|Publication number||US6798391 B2|
|Application number||US 09/752,653|
|Publication date||Sep 28, 2004|
|Filing date||Jan 2, 2001|
|Priority date||Jan 2, 2001|
|Also published as||CA2350011A1, CN1161681C, CN1363870A, EP1220080A1, US20020084990, US20050052343|
|Publication number||09752653, 752653, US 6798391 B2, US 6798391B2, US-B2-6798391, US6798391 B2, US6798391B2|
|Inventors||Frederick A. Peterson, III|
|Original Assignee||Xybernaut Corporation|
|Export Citation||BiBTeX, EndNote, RefMan|
|Patent Citations (31), Referenced by (55), Classifications (7), Legal Events (11)|
|External Links: USPTO, USPTO Assignment, Espacenet|
This invention relates to a computer system and more specifically, to a wearable hands-free computer system.
There are known computers that have been used and disclosed involving wearable computers and computer components. The feature of these prior art computers is that they permit the user to have freedom to use his or her hands for repairing or other functions while using a fully functional computer. One of the most commercially successful and well known of these computers is the Mobile Assistant® available from Xybernaut Corporation of Fairfax, Va. Mobile Assistant® is a registered trademark of Xybernaut Corporation.
U.S. Pat. No. 5,844,824 and 5,305,244 (Newman, et al.) describe the details of the Mobile Assistant® and fully disclose the components and function of such user-supported computers. U.S. Pat. No. 5,844,824 also describes and claims further improvements and modifications to the Mobile Assistant®.
Also disclosing wearable computers are U.S. Pat. Nos. 5,285,398 (Janik I) and U.S. Pat. No. 5,491,651 (Janik II). Both of these patents disclose a belt computer containing the elements or components of a computer. In Janik I, the plurality of computing elements are located on the belt and a flexible signal relaying means connects all of the elements for computing. A protective covering is used for enclosing said computer elements. In Janik II, a similar belt computer is described and claimed in which the signal relaying means, the length of which between any two computing elements, is greater than the length of the wearable member between any two computing elements. In both Janik I and Janik II, the flexible wearable computer is in the form of a relatively heavy belt comprising around its periphery sequentially positioned computer elements.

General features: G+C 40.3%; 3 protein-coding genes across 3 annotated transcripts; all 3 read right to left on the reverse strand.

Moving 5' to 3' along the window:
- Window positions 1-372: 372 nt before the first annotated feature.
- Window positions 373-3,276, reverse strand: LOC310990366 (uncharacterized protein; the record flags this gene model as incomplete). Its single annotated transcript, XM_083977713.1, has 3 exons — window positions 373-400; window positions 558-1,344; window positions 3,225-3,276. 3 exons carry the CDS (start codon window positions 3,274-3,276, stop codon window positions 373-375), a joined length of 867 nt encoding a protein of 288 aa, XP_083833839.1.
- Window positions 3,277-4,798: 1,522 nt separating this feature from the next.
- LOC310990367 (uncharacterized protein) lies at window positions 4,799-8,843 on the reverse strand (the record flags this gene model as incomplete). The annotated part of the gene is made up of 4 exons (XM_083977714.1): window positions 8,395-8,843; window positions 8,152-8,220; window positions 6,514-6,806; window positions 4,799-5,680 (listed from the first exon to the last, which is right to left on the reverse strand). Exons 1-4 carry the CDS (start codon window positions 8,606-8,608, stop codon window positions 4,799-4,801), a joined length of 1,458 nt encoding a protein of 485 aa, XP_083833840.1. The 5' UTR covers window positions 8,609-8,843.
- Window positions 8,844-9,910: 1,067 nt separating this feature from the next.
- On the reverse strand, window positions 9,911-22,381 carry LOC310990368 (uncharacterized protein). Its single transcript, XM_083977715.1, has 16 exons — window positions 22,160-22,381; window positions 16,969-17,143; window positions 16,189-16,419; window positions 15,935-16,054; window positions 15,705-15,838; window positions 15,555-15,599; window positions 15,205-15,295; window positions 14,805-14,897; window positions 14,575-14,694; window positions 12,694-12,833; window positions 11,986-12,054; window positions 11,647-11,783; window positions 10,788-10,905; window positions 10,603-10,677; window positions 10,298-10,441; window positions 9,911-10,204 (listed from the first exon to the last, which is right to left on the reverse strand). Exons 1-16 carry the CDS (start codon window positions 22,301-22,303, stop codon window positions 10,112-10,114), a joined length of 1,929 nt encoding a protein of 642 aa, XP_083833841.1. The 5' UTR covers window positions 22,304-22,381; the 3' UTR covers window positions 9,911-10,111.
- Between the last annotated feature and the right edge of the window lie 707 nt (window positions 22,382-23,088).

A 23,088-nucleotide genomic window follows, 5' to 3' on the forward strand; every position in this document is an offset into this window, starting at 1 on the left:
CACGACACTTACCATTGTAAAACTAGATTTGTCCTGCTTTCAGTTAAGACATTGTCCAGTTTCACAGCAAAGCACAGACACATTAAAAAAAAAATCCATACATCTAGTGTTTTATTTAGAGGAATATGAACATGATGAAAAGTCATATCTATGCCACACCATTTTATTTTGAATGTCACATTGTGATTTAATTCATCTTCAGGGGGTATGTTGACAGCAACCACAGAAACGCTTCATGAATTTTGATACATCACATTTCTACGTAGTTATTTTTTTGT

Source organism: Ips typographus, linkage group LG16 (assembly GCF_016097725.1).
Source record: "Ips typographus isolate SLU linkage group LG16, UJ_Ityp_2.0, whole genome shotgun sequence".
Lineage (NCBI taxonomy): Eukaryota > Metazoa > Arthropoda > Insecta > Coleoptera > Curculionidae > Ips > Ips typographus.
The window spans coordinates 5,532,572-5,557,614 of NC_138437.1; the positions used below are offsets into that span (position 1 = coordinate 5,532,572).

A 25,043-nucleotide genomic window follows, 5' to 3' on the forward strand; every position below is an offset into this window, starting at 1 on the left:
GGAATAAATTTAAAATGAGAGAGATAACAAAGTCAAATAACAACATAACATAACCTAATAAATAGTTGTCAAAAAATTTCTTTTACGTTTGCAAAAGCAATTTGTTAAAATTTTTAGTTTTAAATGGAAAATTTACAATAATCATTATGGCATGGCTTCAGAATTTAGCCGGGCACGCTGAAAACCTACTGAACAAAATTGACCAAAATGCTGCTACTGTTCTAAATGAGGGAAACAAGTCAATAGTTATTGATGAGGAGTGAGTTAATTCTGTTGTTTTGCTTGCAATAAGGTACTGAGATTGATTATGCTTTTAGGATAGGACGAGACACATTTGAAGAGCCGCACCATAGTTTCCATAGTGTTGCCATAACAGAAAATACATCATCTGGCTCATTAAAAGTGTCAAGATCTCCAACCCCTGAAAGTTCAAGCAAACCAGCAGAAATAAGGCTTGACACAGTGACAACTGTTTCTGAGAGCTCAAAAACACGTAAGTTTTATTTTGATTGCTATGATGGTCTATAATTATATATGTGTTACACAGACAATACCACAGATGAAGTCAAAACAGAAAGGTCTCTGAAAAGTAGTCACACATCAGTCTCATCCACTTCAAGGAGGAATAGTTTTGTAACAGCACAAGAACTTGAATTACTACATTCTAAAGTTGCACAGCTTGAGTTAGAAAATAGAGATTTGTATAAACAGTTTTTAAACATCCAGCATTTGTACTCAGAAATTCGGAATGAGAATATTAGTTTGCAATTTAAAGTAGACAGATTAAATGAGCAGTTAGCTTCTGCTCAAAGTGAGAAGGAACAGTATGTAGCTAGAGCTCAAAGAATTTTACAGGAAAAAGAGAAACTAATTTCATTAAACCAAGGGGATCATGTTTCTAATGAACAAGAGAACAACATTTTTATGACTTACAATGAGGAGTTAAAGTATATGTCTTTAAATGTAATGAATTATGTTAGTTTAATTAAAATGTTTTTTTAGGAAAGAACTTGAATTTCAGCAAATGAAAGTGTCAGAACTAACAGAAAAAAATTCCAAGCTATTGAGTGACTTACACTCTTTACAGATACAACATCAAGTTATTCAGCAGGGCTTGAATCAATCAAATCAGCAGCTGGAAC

In both Newman, et al patents and Janik I and II, a body-worn computer is disclosed that has utility only with head mounted or flat panel displays as part of a body-worn mobile computer. Both the disclosures of U.S. Pat. Nos. 5,305,244 and 5,844,824 are incorporated by reference in the present disclosure.
Head mounted viewing systems for viewing a plurality of displays are known. Some of these prior art display units are disclosed in U.S. Pat. Nos. 5,003,300, 5,162,828, and D371,549 and in PCT International Publication No. W095/11473 published Apr. 27, 1995. Each of the systems described involve a relatively heavy head mounted display connected to a remote or other signal source for providing the subject matter to be displayed.
In Wells, U.S. Pat. No. 5,003,300, a somewhat cumbersome head mounted display is disclosed which is connected to a remote signal source which may be a computer pocket calculator or a radio wave transmitter which provides power, timing information and drawing signals necessary for driving the display. The system of Wells is not a voice-activated system but rather one that relies upon stored information for driving the display. Thus, Wells does not contain voice activation means in the head-mounted display.
The Furness patent U.S. Pat. No. 5,162,828 discloses a display system for conventional eyewear using a transparency. The display system of Furness is somewhat complicated and includes a light transmissive display mounted on the frame of the eyewear and optics for collimating light to project an image of the displayed information at a distance from the user in the periphery of the field of view defined by the transparency. It is important to the Furness head mounted display that there be included a mirror means for collimated light to project the image. Again, Furness' system is not designed for use in or with a voice activated computer system.
The Ronzani design patent U.S. Patent No. Des. 371,549 illustrates a head mounted display system having a movable eyepiece or cell that appears to be capable of both horizontal and vertical adjustment. Nothing in Ronzani, however, suggests use of his head mounted display system in a voice activated computer system.